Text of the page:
Norfolk, strategic drivers and creating an online presence

Some background on activity at Norfolk County Council (one of  the SmartCities partners, and also a EuroPetition cluster member). Gathered in advance of a visit…

  • My Norfolk was the County’s bid for the £7m national Digital Challenge provided by the partners in the Norfolk Ambition Community Strategy.This site tells you more about the bid and how it has been developed so far.

    “My Norfolk totally transforms the way the public and voluntary sector deliver services online and offline, by designing them around the needs and interests of the citizen.

    Core to the work will be raising the ability of the widest possible range of intermediaries to deliver this personalised and joined up service on behalf of all public and voluntary bodies in Norfolk and marketing and expanding the network of free access points…….”

The MyNorfolk bid didn’t win nationally, but nevertheless provides a good example of a co-design-based approach.

  • Corporate objectives for the 2008-2011 with 2009-2012 supplement to improve outcomes for Norfolk people.
    • Lead a strategic approach to the development of the Norfolk economy
    • Improve travel and transport
    • Help make Norfolk a safe place to live and work
    • Improve educational attainment & help children achieve their ambitions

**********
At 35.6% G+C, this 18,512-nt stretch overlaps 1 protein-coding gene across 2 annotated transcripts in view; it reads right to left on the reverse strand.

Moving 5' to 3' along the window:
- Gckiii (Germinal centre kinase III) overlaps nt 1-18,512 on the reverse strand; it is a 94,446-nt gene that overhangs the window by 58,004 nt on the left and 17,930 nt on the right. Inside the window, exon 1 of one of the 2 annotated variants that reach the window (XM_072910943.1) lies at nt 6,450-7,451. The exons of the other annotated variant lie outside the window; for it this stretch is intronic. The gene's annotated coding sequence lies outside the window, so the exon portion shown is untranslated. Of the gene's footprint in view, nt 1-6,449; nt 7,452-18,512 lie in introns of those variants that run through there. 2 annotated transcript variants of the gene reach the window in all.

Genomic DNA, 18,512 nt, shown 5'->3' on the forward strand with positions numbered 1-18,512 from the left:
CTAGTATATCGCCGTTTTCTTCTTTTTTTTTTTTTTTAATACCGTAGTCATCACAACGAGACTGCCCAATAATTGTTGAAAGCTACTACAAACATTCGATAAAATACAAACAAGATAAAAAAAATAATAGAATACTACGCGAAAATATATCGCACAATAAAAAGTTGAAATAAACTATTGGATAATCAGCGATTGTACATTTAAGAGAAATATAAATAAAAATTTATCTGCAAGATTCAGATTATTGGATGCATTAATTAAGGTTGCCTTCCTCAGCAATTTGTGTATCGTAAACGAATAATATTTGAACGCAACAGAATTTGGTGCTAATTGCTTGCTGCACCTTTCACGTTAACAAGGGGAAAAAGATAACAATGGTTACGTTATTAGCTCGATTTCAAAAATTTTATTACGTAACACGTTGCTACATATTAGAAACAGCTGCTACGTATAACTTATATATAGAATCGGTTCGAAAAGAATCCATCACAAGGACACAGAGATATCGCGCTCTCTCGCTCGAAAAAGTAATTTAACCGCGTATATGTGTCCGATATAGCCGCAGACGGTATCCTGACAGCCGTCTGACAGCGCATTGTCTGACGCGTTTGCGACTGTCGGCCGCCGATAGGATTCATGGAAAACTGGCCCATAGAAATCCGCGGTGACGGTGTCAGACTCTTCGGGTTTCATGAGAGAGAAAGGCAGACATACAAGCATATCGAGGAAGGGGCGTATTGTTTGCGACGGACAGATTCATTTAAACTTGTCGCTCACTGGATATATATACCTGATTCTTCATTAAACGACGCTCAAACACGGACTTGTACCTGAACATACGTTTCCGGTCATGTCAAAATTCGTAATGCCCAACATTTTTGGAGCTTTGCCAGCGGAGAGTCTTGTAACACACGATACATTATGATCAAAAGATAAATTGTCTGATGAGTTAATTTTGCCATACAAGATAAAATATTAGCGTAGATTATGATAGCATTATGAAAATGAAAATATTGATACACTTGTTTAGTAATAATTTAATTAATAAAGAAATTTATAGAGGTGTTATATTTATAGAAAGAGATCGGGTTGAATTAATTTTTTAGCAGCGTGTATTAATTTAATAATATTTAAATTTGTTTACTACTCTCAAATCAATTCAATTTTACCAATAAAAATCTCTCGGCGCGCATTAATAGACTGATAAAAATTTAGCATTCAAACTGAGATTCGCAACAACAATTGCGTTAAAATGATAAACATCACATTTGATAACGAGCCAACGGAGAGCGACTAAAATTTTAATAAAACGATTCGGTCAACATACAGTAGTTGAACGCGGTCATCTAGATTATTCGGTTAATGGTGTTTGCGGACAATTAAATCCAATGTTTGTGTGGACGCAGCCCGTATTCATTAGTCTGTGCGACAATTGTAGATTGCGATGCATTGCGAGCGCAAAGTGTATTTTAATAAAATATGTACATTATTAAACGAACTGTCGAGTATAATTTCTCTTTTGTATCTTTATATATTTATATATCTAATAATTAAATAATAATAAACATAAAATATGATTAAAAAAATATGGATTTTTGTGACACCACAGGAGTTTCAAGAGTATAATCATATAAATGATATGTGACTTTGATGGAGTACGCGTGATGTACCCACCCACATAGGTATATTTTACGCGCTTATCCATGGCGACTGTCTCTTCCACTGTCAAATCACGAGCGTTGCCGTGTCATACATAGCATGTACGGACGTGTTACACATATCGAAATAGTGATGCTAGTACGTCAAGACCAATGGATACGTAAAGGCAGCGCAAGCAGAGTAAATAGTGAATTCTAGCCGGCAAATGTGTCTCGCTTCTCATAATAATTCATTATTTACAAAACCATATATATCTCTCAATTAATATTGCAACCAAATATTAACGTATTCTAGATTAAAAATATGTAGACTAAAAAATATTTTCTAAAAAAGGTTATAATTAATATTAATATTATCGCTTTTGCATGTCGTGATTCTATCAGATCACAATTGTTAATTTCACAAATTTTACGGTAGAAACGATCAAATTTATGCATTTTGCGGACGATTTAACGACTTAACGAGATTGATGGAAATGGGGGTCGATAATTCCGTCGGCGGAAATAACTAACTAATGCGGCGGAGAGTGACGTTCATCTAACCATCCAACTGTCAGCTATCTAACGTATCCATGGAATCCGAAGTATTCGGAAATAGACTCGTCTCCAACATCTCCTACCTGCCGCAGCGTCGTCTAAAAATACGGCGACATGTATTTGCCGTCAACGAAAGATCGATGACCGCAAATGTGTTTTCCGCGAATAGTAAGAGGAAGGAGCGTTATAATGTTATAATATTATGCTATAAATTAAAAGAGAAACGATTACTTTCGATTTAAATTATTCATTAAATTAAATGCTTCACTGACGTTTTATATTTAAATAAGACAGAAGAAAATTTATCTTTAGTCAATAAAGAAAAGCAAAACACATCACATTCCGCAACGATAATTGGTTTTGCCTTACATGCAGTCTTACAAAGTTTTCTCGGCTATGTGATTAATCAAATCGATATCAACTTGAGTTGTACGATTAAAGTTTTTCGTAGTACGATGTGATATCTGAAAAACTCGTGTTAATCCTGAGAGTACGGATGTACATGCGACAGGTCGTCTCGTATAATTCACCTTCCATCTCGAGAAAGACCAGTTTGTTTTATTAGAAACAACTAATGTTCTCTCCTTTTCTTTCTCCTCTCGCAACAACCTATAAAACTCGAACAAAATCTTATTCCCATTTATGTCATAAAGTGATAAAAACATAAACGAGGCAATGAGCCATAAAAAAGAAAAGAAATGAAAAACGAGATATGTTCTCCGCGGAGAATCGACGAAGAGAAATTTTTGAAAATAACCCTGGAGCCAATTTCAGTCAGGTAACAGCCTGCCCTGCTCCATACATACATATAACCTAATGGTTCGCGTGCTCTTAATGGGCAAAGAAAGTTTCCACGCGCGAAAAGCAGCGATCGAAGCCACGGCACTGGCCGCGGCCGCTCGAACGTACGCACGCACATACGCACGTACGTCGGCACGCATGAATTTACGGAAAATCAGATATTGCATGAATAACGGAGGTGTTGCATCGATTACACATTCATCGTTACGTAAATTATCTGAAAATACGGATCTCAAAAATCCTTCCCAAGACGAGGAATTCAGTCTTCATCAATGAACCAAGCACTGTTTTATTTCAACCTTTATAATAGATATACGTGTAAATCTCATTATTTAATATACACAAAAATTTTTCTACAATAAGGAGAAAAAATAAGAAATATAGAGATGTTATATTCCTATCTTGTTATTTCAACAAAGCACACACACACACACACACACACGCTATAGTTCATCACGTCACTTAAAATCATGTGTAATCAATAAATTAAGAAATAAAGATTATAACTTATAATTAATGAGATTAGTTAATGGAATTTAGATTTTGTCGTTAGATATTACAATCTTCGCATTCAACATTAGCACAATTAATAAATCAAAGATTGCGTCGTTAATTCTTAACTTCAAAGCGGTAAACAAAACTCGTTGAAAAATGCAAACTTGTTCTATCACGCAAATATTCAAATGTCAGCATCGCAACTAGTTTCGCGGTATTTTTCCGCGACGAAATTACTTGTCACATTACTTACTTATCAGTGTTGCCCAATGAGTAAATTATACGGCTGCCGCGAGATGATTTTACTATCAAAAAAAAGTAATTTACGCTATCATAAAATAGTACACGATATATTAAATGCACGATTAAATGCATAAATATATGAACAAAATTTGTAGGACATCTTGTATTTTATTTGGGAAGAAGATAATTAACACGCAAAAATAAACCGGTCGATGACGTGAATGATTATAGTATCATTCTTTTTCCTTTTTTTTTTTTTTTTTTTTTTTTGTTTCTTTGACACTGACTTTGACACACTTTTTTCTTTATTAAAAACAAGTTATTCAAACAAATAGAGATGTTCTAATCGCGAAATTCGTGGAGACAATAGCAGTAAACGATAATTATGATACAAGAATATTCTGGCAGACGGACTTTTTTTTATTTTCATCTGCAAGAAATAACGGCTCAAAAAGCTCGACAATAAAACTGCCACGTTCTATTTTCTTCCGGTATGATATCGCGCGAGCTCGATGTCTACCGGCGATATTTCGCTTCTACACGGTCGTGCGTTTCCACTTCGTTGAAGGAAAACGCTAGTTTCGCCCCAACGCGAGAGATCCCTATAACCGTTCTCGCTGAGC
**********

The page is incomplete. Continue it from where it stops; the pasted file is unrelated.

• Improve the health and well-being of Norfolk’s residents
    • Improve opportunities for people to learn throughout life
    • Protect and sustain the environment
    • Build vibrant, confident and cohesive communities
    • Improve and develop Norfolk’s cultural heritage and resourcesThree ‘organisational objectives’ specify how we want to work as a council.

    We know that we cannot do this alone. We believe that it is only by working with others that we can achieve our goals for Norfolk and we are committed to working with partners to deliver shared objectives.

And a couple of more techy links: tool and a strategy for making information about government activity available.

  • Another way of building a homepage out of others’ RSS feeds. Similar in concept to iGoogle, but much funkier in operation
  • Government data is being put online to increase accountability, contribute valuable information about the world, and to enable government, the country, and the world to function more efficiently. All of these purposes are served by putting the information on the Web as Linked Data. Whatever else, the raw data should be made available as soon as possible, preferably as Linked Data and linked to other sources. Nice user interfaces can be left to interested communities outside government.

    Linked Data technology allows any data communication to be composed of many mixed vocabularies. Each vocabulary is from a community, be it international, national, state or local; or specific to an industry sector. This optimizes the usual trade-off between the expense and difficulty of getting wide agreement, and the practicality of working in a smaller community. Effort toward interoperability can be spent where most needed.


About Peter Cruickshank

Lecturer in the School of Computing and a member of the Centre for Social Informatics at Edinburgh Napier University, Scotland. Interested in information systems, learning, politics, society, security and where they intersect. My attempts at rounding out my character include food, cinema, running, history and, together with my lovely wife, bringing up a cat and a couple of kids.
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